Nova Scotia Environment Minister Tim Halman has dismissed two appeals to his department to stop the construction of a road on wetlands located in the Eisner Cove-Mount Hope area of Dartmouth, N.S.
In releasing the decision on Friday, Halman, the minister and MLA for Dartmouth East, said he is satisfied staff and experts "exercised due diligence in reviewing the application and providing appropriate terms and conditions to the property owner."
Bill Zebedee, one of the appellants, called the decision disappointing.
Zebedee, president of Protect Our Southdale Wetland Society, took particular issue with Halman's claim the wetland was not "considered a wetland of special significance."
"We have a document that says that there are rare water birds that live in the wetland and rare plants that live in the wetland," Zebedee said. "I don't know how more significant … you can get.
"We already know that there's otters in there. We know that there's deer and a bunch of other animals, 45 species of birds, 35 of which are migratory."
Zebedee and the Halifax-based Ecology Action Centre both appealed to Halman to stop the access road based on five points:
The property owner's application was incomplete.
It threatened wood turtles in the area.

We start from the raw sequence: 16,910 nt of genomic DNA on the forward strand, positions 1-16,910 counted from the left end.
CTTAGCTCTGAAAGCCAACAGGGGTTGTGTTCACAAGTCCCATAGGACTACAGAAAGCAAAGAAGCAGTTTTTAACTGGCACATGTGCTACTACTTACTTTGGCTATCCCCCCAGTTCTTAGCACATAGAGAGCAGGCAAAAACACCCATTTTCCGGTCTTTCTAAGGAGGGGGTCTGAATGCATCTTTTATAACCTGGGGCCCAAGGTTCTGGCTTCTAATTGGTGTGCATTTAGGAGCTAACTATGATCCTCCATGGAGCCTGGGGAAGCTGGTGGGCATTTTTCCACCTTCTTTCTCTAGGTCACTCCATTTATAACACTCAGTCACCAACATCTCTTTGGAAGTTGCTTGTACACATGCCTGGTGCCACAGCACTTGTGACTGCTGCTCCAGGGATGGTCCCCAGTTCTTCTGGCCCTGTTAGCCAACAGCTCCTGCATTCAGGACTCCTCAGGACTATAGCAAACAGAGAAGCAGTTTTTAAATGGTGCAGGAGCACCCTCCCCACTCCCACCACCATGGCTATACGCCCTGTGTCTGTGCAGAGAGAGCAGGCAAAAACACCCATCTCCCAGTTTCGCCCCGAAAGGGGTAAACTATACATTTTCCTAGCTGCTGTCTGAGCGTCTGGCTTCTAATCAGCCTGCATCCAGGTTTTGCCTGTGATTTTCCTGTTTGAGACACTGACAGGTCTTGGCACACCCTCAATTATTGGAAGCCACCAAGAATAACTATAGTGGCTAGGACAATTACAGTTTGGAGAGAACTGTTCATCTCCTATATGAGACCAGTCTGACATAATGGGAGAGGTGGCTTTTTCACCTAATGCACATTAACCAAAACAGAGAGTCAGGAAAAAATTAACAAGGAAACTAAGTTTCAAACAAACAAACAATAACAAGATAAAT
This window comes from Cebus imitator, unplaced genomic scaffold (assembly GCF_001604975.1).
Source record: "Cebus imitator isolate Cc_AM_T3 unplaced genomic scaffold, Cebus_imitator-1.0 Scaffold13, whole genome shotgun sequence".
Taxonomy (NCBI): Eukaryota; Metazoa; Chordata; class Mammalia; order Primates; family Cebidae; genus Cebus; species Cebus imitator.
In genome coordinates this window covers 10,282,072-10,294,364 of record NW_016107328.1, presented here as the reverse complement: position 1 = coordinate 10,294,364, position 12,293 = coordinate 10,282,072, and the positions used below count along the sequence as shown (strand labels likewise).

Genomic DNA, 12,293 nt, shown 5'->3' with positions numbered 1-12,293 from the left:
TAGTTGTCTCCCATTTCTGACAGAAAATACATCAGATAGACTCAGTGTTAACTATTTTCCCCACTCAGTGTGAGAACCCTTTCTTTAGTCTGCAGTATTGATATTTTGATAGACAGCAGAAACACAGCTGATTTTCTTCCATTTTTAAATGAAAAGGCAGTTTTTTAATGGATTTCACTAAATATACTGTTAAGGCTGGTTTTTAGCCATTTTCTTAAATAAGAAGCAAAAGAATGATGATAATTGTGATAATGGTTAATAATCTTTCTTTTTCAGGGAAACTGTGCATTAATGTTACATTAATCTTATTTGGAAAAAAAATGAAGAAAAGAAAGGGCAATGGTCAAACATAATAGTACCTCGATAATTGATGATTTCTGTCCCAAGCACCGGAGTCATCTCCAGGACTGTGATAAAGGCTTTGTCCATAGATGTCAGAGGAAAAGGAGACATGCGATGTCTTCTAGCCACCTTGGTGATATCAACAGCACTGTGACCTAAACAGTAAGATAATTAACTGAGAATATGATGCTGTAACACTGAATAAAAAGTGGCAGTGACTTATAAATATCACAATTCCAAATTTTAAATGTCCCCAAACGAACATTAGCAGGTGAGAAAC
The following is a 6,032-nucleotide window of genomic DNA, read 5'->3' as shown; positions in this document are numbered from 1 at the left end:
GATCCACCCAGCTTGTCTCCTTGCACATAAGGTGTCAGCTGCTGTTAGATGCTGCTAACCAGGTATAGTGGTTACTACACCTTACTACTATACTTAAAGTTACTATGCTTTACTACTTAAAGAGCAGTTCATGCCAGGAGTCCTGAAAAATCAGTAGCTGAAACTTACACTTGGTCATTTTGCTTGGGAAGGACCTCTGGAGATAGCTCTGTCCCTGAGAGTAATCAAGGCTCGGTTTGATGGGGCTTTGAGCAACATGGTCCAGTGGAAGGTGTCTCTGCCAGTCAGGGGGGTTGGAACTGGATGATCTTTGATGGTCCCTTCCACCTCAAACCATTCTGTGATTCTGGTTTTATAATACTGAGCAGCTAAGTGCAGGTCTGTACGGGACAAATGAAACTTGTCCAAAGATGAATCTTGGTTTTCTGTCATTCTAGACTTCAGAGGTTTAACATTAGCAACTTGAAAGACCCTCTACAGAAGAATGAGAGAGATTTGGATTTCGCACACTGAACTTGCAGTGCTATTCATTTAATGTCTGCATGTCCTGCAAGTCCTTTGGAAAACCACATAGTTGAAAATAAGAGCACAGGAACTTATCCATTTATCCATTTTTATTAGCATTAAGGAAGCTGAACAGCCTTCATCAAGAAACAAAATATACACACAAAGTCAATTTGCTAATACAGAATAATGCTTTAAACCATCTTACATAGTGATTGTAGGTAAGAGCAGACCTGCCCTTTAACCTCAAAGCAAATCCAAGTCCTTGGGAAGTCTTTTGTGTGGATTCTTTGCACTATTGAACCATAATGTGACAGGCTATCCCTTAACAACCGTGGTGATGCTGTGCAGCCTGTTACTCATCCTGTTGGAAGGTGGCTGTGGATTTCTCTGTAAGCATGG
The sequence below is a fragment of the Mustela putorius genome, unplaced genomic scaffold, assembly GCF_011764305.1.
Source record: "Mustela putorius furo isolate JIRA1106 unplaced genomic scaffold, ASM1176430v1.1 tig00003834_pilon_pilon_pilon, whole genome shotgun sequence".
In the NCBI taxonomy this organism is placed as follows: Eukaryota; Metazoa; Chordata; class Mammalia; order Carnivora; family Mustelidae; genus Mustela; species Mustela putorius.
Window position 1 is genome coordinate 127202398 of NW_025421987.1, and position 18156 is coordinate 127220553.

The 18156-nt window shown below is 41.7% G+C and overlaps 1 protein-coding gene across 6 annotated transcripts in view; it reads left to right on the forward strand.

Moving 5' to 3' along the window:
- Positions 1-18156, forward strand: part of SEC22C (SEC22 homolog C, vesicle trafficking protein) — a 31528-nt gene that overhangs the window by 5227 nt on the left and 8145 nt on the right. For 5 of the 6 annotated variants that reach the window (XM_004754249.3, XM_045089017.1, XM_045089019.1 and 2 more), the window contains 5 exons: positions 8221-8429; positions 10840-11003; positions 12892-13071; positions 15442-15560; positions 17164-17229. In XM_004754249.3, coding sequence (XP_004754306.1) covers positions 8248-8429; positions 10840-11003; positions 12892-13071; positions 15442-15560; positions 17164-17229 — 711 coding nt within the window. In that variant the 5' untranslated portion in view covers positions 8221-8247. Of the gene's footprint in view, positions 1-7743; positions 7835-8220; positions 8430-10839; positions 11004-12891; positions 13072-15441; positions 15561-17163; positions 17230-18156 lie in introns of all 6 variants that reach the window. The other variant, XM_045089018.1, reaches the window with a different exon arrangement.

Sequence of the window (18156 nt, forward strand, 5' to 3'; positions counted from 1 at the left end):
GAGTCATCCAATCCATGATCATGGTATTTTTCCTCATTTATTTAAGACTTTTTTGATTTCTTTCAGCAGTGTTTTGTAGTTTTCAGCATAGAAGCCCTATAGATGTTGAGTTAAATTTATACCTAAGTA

The approval may impact two or more hectares of wetland.
The area is a wetland of special significance.
The requirement for monitoring means the applicant did not properly assess the area of the wetland which would be disturbed.
Halman rejected all those arguments based on his department's examination of the file, the fact "several surveys found no evidence of wood turtles" that are considered threatened in Nova Scotia, and on the advice of an independent ecologist who determined the area was "not a suitable habitat for wood turtles."
"After a thorough review and analysis of the appellants' claims and the A.J. LeGrow Holdings Ltd. application, the minister found no grounds for the appeals," noted the department in Friday's news release.
"Our natural areas and wetlands are necessary for our health, our environment and our economy, and I understand why people want them protected and are passionate in their resolve to fight for them," said Halman. "However, private property owners have the right to request alterations."
The groups can appeal the decision, but Zebedee isn't convinced going to court would prevent the work from going ahead.
"Even if we take it to the Supreme Court, the developer can still come in and put in this bridge or this road that they're planning on building so they can alter the wetland," he said. "And then if the Supreme Court agrees with me, the damage has already been done."
Zebedee said the society's board will meet Saturday to decide what to do next.
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